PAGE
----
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White House's Daniel 'Intrigued' By UL-Type Model For IoT Security
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Some Guy,
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4/21/2015 | 10:21:46 AM
Simplistic & Shows Ignorance of How UL Works
Way too simplistic! UL is built on 100+ years of experience in a fairly static environment that changes on decade timescales. Can you imagine taking years to respond to a new attack? And even if you gave a device a cyber-UL sticker today, howwould it be protected from future, emerging, new threats? There is a nugget underneath it all that is key -- UL is really driven by the insurance industry. If you install a non-UL device and there is a fire, the insurance company does not have to pay.

To be effective two things will have to happen for IoT cyber-security. First, we need IoT security to be driven as a first-order requirement. It can't be an afterthought in the current IoT gold-rush just to get products working and to market, regardless of the security. Perhaps insurance is the economic vehicle to drive that; strict product liability and lawsuits certainly can be the way, but that takes too long. Legislation to require minimum security features such as immutable HW ID, secure boot, signed code, and application whitelisting would be a great step forward. It's incumbent on all of us in our practices and purchases to insist that IoT have security from the outset and not added 30 years after the fact like the Internet.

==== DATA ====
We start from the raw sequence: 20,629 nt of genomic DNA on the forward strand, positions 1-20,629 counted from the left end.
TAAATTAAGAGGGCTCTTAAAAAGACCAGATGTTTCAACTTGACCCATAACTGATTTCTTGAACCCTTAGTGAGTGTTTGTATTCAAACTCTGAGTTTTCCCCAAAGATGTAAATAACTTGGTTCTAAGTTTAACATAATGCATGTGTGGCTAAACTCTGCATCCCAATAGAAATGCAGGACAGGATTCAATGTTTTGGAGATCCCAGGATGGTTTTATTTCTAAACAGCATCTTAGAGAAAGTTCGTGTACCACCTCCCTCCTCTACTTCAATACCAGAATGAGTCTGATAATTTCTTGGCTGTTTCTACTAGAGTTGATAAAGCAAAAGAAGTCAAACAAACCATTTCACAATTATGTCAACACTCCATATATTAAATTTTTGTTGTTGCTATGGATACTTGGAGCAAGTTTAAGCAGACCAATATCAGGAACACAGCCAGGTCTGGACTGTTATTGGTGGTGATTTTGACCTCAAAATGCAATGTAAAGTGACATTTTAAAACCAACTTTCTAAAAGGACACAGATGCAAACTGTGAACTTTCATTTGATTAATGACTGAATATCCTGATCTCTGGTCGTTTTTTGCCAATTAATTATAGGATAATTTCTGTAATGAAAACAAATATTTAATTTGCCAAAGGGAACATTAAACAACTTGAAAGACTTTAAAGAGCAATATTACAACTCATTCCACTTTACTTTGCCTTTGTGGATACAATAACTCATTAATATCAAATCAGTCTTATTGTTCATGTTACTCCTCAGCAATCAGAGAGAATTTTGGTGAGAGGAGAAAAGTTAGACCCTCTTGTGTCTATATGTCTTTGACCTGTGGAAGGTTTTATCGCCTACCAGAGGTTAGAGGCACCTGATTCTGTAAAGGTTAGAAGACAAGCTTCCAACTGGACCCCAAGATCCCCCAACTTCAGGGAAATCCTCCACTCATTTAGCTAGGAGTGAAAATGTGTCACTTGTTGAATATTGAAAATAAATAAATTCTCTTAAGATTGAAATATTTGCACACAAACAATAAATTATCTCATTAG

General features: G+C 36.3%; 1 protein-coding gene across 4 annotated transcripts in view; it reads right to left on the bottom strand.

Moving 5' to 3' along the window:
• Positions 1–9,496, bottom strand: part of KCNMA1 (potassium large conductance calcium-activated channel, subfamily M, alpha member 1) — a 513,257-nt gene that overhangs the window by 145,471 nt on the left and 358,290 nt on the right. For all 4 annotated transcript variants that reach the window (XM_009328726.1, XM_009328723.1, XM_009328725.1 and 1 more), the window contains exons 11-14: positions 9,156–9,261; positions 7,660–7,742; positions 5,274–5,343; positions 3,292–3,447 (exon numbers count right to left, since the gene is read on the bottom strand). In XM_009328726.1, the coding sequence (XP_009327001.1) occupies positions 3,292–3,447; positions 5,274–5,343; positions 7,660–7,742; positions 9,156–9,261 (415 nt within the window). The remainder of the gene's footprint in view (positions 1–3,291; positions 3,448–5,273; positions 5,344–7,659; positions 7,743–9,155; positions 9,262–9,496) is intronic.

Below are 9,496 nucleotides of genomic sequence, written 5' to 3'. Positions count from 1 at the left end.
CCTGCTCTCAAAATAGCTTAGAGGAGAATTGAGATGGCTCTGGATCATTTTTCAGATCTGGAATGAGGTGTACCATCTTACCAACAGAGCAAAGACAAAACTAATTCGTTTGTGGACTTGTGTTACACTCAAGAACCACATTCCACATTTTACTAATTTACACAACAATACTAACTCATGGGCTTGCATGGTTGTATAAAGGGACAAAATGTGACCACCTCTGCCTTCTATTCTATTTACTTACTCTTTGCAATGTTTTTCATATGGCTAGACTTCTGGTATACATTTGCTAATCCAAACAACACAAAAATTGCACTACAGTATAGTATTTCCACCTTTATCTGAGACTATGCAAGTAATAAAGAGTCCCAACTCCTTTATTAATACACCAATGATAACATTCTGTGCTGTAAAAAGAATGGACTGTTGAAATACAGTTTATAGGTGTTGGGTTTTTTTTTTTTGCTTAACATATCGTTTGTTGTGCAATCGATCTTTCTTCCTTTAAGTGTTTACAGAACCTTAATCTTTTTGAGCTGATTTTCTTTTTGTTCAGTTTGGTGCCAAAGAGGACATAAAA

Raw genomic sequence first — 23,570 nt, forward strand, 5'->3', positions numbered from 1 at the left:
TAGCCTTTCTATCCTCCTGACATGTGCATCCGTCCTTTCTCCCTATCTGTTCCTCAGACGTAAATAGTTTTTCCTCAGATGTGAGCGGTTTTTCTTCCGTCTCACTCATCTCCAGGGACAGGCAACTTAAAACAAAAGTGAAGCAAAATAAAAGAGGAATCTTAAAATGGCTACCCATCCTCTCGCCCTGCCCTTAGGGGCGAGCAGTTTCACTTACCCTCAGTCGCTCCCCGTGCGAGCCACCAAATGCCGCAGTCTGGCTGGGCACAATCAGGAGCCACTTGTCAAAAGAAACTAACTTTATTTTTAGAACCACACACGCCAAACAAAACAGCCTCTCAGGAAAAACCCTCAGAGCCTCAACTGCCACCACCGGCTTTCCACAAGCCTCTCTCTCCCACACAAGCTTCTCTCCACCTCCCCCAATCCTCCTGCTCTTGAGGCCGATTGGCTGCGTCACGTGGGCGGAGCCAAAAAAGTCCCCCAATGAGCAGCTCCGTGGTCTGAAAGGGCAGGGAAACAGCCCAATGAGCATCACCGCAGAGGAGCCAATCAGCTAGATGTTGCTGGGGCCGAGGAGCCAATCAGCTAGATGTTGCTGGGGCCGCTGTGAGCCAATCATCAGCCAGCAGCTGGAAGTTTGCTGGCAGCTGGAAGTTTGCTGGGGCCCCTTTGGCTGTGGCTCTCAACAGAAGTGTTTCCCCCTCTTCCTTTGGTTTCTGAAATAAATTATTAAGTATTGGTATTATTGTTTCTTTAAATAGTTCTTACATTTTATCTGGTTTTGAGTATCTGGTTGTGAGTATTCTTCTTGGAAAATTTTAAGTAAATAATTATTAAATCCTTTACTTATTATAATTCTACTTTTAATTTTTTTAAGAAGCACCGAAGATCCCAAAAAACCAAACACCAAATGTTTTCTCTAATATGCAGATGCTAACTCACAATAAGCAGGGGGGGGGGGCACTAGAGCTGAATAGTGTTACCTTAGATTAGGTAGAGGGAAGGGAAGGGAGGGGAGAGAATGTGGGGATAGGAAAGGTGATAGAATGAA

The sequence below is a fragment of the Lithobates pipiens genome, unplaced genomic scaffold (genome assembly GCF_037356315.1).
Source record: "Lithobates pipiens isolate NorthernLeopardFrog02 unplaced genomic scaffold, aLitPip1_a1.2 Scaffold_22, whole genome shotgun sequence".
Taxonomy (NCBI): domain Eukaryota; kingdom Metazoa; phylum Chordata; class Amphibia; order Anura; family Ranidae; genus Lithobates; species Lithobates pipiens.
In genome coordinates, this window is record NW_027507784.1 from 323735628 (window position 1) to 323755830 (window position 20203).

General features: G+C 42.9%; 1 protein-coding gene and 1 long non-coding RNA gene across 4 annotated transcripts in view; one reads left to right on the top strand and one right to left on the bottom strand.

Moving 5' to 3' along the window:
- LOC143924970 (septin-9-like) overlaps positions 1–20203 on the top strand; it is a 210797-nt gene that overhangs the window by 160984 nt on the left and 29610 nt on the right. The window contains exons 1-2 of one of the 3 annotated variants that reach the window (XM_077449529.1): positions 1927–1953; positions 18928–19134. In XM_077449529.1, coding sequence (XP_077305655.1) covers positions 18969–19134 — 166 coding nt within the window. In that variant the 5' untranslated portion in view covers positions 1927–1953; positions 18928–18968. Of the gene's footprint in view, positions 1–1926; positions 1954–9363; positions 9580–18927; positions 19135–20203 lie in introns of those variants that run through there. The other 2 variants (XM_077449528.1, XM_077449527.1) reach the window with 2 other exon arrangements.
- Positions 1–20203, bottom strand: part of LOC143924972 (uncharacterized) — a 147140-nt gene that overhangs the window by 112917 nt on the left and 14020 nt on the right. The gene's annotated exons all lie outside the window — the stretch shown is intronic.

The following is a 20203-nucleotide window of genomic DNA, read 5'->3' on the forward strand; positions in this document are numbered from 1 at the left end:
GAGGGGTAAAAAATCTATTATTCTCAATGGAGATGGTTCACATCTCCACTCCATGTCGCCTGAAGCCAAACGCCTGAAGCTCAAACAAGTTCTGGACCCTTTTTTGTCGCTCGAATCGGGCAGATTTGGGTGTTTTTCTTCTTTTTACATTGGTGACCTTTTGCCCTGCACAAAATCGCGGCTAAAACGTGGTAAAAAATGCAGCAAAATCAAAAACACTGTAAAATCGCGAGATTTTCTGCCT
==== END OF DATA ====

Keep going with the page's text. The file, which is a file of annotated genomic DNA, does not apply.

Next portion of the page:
Second, cyber-criminals are going to have to be hunted to extinction in the real world, not cyber-space -- think Pinkertons  and what it took to end train robberies in the 19th century (e.g., vs. Butch Cassidy, the Sundance Kid and the Hole-in-the-Wall Gang). Like Yakov Smirnov used to say about old Soviet Russian warning shots: they shoot you and that's warning for the next guy.


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